Greater Meaning: Desmond's flashbacks reference the previously introduced connection with Jack at the stadium but now include connections with Libby and the previously unidentified Kelvin Inman, who was connected directly with Sayid and secondarily with Kate (through Sam Austen). The connections are growing with every new episode, but thus far Desmond is special for having multiple links to survivors. This again seems too important to ignore and must be for a bigger purpose than just coincidence. Obviously Desmond is not just a throwaway character. He's the person with the most knowledge about the hatch and the button, he has a sailboat (although why the boat was unable to carry him away from the island is a mystery and he seems upset about it), and now, he has these connections. We must conclude, like Locke has consistently maintained, there is a reason for this and that ultimately Desmond is important for what lies ahead. The fact that he's entertaining Locke's stop-the-button-pushing idea as a serious one says a lot about what Desmond knows (or suspects) about the island. If they stop pushing the button and nothing happens, they've all been duped, but why? Are the people Claire saw in the medical station the scientists who are conducting the psychological experiments being observed? Are they "pretending" to be scientists just as they are "pretending" to be hillbillies (as Kate stated)? If they stop pushing the button and something happens, it will be clear that Eko's faith was guiding him correctly and that Locke was wrong to doubt himself and his importance on the island. Desmond doesn't seem quite as invested in the right and wrong of it all the way Eko and Locke are, but he is interested and we are heading for a potentially explosive series of events for the season two finale.

The stealing of children from parents remains an ongoing theme in the show's narrative: first Rousseau
(Alex), then Claire (Aaron, by Rousseau then Ethan), and now Michael (Walt). The two young children from the tail section were not with their parents but were also taken. Walt tells Michael the others make him do tests; are they doing experiments on the other children? Alex seems to have joined their cause but chose to free Claire and shows a kindly concern for her, now. This only people able to fully empathize with Michael are Rousseau and Claire as none of the rest of the survivors are parents. Of course everyone continues to look to Jack for answers, but Jack is a doctor, not a father. The reactions of everyone's faces after Michael admits his terrible acts are ones of disgust; they cannot fathom Michael having chosen Walt, his own son, over other community members. This seems significant as Rousseau was unable to reclaim Alex and eventually lost her; Claire was drugged into agreeing to give the others her baby but was saved by Alex, and now Michael, after killing two people and betraying another four, is fighting to get his son back. Will he? 

Further Questions: 

1. What is Jack's plan?

2. What happened to the foot statue?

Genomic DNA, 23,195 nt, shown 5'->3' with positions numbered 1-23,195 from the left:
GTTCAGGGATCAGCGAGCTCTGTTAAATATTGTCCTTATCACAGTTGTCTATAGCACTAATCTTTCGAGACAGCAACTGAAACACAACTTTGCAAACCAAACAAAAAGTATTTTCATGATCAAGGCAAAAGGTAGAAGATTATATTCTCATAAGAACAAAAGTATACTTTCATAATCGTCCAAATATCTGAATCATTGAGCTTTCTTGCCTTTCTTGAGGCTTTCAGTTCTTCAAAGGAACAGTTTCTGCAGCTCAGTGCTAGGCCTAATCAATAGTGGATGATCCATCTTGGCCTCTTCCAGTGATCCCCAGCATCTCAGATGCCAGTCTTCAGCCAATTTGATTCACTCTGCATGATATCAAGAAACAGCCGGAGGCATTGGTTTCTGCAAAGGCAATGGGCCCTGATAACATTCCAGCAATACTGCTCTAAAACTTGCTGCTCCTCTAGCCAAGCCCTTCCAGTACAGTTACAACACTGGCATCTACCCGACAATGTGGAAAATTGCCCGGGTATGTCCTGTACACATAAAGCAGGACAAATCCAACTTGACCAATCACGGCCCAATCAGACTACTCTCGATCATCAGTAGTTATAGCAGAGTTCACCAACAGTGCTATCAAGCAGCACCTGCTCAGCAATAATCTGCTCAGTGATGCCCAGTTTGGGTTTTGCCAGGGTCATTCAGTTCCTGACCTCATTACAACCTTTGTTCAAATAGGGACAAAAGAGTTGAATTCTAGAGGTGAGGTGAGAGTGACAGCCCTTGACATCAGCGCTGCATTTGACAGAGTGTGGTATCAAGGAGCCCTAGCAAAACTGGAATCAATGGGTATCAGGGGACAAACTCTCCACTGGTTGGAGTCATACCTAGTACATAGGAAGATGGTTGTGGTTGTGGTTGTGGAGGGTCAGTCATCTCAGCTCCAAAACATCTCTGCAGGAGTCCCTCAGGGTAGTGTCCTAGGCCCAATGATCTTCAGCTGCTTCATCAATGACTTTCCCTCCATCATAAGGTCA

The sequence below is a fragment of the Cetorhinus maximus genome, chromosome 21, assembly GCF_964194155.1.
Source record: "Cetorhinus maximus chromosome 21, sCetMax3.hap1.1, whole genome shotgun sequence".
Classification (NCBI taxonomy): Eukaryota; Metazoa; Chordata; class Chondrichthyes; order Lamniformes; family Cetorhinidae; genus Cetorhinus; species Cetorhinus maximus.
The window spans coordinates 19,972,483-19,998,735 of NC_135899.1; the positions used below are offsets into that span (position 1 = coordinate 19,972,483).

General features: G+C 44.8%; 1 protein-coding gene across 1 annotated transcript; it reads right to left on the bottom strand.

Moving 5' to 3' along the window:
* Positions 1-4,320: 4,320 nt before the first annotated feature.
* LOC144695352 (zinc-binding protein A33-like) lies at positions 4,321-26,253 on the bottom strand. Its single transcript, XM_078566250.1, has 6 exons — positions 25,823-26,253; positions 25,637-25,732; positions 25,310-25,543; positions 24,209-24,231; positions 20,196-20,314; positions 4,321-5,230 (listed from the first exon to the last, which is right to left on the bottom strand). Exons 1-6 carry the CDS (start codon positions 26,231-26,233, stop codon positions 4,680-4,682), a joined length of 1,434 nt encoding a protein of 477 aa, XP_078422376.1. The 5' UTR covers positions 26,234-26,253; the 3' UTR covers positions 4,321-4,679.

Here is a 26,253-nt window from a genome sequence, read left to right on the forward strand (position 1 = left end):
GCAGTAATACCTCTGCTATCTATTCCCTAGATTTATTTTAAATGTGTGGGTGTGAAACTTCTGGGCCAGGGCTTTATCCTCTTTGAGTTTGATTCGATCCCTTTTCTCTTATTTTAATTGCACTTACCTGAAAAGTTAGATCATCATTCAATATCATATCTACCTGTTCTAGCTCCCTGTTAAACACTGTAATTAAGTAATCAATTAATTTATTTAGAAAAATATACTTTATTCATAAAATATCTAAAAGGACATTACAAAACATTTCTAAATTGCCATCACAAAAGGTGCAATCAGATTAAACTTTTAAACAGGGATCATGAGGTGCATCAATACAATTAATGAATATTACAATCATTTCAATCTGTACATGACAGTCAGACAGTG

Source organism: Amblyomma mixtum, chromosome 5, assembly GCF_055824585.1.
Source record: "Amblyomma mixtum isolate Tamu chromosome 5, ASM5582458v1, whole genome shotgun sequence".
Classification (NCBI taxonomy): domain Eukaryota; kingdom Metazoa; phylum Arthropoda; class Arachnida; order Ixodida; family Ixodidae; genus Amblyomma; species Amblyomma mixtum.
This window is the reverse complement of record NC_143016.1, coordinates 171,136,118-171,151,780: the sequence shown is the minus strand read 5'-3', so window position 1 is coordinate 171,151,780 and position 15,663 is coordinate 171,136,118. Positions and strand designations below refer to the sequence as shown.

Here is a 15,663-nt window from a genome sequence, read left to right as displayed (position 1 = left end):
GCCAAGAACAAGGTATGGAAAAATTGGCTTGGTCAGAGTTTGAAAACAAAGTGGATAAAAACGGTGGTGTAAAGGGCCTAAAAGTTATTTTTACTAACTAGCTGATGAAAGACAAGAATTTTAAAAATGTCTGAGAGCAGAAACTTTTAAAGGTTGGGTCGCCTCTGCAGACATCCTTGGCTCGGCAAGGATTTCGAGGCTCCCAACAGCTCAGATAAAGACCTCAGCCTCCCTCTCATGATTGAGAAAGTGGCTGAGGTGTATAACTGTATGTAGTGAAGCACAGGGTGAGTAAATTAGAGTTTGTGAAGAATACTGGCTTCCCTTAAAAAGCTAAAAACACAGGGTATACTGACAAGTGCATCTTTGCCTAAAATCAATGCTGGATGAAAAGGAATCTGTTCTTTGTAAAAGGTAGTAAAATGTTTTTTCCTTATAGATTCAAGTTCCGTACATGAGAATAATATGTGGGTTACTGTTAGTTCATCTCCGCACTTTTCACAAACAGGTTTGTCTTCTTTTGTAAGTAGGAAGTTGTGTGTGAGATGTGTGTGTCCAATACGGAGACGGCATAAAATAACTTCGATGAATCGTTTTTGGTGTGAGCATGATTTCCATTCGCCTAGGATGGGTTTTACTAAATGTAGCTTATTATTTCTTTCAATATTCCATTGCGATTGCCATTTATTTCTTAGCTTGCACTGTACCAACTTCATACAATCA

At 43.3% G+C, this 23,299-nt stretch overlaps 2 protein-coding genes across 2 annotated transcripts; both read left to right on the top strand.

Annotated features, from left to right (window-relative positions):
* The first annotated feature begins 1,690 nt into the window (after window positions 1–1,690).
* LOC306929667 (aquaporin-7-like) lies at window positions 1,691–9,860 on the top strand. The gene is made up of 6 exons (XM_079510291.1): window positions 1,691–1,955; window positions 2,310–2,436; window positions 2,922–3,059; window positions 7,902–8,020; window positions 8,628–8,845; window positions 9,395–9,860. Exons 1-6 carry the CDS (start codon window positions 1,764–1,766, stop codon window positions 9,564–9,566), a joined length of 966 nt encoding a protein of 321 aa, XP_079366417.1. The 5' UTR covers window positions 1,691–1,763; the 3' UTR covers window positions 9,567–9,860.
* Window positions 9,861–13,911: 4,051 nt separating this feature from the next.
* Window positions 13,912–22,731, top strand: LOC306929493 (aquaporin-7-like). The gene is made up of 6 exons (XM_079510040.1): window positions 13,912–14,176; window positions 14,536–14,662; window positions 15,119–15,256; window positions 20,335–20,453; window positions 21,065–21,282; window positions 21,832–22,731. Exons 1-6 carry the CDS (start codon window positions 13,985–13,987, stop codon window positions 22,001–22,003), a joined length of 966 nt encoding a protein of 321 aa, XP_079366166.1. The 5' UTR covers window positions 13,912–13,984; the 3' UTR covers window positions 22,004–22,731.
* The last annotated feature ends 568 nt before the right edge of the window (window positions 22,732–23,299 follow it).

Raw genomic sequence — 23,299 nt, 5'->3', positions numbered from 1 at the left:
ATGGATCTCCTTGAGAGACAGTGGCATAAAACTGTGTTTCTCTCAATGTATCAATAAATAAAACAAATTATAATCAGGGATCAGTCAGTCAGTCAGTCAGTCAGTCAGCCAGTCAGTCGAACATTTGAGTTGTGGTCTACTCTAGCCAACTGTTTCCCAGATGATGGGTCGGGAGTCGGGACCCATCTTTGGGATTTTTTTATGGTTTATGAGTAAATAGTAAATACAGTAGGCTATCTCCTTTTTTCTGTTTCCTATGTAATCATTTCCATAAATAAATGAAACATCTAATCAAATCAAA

3. What will happen when the countdown completes and the button isn't pushed? 

4. What is Desmond's role in all this?

5. What happened to Kelvin Inman?

Thursday, April 29, 2021

Queen of Hearts: A Twin Peaks Fan Film, An Early Look

When filmmaker Cameron Cloutier asked me to check out the early version of his film, Queen of Hearts: A Twin Peaks Fan Film, I was immediately interested. Doing re-watches of the Twin Peaks series along with Fire Walk With Me is something I do at least once every few years. Of course Mark Frost's books, The Secret History of Twin Peaks: A Novel and Twin Peaks: The Final Dossier have provided additional content to enjoy, but getting a chance to revisit the Twin Peaks aesthetic while experiencing the characters of Annie Blackburn and Caroline Powell (with several other familiar faces by their sides) in their own original stories was a very unique and exciting journey. Overall I think Queen of Hearts is a clever story with beautiful imagery and a ton of heart from its creator, cast, and crew.

Annie Blackburn (Madison Bates) is still the newly-crowned Miss Twin Peaks and her escape from The Black Lodge after being abducted by Windom Earl (Paul Griffith Springer) drives the majority of the film's events but she's not entirely on her own. Caroline Powell (Charlotte Roi), Earl's wife and move-for-move partner in eccentricity, enjoys a queen-like power over her husband, over a young and eager Agent Cooper (Nico Abiera), and over the developments that would eventually influence Cooper and Annie's experiences in the greater Twin Peaks narrative. Though woven together skillfully, Annie's and Caroline's stories are not just an afterward and beforehand of the original series but also entirely new adventures, themselves: Annie's are vulnerable, powerful, and linked strongly to Major Briggs (Larry Oblander, II); Caroline's are mysterious, worrisome, and linked to Cooper. Once we begin to understand these two queens we can appreciate their similarities, not just in relation to the men they pair with but in relation to things a whole lot bigger in general.